4

Last night I logged in and the following morning I was still logged in, even if I quit my browser. I want the session to expire after a few hours and I thought that it would work with "session.gc_maxlifetime" set to "1440" and "session.cache_expire" set to "180"

Here is what I could find from PHP.ini

Session Support                 enabled
Registered save handlers        files user
Registered serializer handlers  php php_binary wddx


session.auto_start        Off
session.bug_compat_42     Off
session.bug_compat_warn   Off
session.cache_expire      180
session.cache_limiter     nocache
session.cookie_domain     no value
session.cookie_httponly   Off
session.cookie_lifetime   0
session.cookie_path       /
session.cookie_secure     Off
session.entropy_file      no value
session.entropy_length    0
session.gc_divisor        1000
session.gc_maxlifetime    1440
session.gc_probability    0
session.hash_bits_per_character  5
session.hash_function     0
session.name              PHPSESSID
session.referer_check     no value
session.save_handler      files
session.save_path         /var/lib/php5
session.serialize_handler php
session.use_cookies       On
session.use_only_cookies  On
session.use_trans_sid     0

On our old server we used the same settings and the sessions worked. The only difference from the old one is the "session.save_handler" that is set to "memcache" on the old server. Also "session.save_path" is different.

  • 3
    I personally store the time interval between requests in session. If the interval >= 30 min, I just destroy and recreate session. – vikingmaster Sep 15 '13 at 8:11
9

Relying on other things and hope them to work is not my thing. :D I think that the best solution would be to implement a session timeout on your own. Use a simple time stamp that denotes the time of the last activity (i.e. request) and update it with every request:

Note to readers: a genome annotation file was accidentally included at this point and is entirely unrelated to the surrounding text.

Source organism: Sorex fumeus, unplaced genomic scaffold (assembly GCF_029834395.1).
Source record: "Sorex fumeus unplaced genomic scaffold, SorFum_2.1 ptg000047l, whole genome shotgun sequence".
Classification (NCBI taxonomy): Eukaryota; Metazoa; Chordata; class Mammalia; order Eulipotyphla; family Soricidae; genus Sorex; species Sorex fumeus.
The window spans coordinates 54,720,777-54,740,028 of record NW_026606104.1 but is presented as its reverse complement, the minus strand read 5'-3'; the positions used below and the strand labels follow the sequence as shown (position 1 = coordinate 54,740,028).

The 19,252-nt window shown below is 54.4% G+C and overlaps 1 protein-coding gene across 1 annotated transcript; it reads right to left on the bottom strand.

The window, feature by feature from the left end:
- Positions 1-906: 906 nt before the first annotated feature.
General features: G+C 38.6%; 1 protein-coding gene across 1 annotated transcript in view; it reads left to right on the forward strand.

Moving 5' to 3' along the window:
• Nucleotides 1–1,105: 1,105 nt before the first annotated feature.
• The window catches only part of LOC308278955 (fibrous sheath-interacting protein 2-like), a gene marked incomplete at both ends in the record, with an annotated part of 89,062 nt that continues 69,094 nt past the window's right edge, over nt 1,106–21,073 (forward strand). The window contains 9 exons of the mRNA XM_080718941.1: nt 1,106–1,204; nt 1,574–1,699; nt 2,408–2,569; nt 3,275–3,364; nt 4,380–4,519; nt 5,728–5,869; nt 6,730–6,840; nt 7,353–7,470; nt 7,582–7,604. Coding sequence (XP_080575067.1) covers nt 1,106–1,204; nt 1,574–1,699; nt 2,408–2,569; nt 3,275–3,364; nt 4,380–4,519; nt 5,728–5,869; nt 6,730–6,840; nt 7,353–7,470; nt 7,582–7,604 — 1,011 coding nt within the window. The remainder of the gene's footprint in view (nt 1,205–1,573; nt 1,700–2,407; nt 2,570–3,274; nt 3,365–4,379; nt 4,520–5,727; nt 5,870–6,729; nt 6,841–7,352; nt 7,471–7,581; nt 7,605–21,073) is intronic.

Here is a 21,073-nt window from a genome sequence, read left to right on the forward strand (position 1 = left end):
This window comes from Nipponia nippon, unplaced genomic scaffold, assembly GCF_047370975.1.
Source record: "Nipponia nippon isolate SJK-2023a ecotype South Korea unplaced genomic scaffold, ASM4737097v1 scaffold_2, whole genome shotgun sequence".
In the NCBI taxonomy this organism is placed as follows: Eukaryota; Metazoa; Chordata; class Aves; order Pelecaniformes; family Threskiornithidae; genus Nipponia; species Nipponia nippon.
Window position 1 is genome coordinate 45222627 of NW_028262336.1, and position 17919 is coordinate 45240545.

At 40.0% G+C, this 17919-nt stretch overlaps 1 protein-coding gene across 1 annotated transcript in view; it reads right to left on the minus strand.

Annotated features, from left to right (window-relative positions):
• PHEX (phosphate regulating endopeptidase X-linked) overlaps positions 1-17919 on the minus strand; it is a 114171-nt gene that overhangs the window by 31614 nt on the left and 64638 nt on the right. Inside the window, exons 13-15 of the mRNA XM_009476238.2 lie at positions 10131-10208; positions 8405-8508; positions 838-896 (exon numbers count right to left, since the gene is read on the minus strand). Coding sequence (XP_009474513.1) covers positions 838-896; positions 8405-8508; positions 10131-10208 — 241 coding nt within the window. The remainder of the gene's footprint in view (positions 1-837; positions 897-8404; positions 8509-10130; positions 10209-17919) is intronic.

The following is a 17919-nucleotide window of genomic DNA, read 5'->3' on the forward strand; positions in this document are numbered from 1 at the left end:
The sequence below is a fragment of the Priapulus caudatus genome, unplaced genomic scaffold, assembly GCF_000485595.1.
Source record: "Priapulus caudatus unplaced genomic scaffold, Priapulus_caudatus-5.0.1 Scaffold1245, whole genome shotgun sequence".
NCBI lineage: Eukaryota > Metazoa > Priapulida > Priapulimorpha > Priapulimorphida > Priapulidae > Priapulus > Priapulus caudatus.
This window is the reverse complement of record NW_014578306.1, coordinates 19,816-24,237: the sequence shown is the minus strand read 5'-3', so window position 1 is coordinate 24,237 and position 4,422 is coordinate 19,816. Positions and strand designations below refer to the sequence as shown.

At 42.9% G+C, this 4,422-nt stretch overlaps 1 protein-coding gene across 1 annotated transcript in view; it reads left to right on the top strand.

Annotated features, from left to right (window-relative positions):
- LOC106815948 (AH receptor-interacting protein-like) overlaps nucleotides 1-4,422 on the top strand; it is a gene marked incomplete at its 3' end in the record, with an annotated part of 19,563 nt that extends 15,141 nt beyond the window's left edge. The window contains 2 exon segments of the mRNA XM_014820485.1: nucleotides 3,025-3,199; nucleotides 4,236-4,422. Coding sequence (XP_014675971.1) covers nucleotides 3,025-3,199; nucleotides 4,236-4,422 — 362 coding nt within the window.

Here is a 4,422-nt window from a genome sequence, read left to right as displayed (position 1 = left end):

if (isset($_SESSION['LAST_ACTIVITY']) && (time() - $_SESSION['LAST_ACTIVITY'] > 1800)) {
    // last request was more than 30 minutes ago
    session_unset();     // unset $_SESSION variable for the run-time 
    session_destroy();   // destroy session data in storage
}
$_SESSION['LAST_ACTIVITY'] = time(); // update last activity time stamp

Updating the session data with every request does also change the session file’s modification date so that the session is not removed by the garbage collector prematurely.

~Foorack

2

It may help to change gc_probablity to something other than 0.

From the manual for gc_divisor:

session.gc_divisor coupled with session.gc_probability defines the probability that the gc (garbage collection) process is started on every session initialization. The probability is calculated by using gc_probability/gc_divisor, e.g. 1/100 means there is a 1% chance that the GC process starts on each request. session.gc_divisor defaults to 100.

If I'm reading from this right, with gc_probability being 0, the garbage collector is never run, rendering gc_maxlifetime useless.

GC is an expensive process for file-based sessions, so it's not a good idea to run it on every request, [edit: so PHP has a built in randomization to run it periodically]

Addendum: For anything with real security implications, it's likely better to handle invalidating the session in your script, as Max's answer suggests. Also session.cache_expire sets the default expiration for session pages that are sent to the browser, and doesn't affect session storage at all.

-1

Given you've reset gc_maxlifetime, a couple of things i can think of left to check when this happens:

  • PHP needs a restart
  • session is recreated/regenerated somewhere

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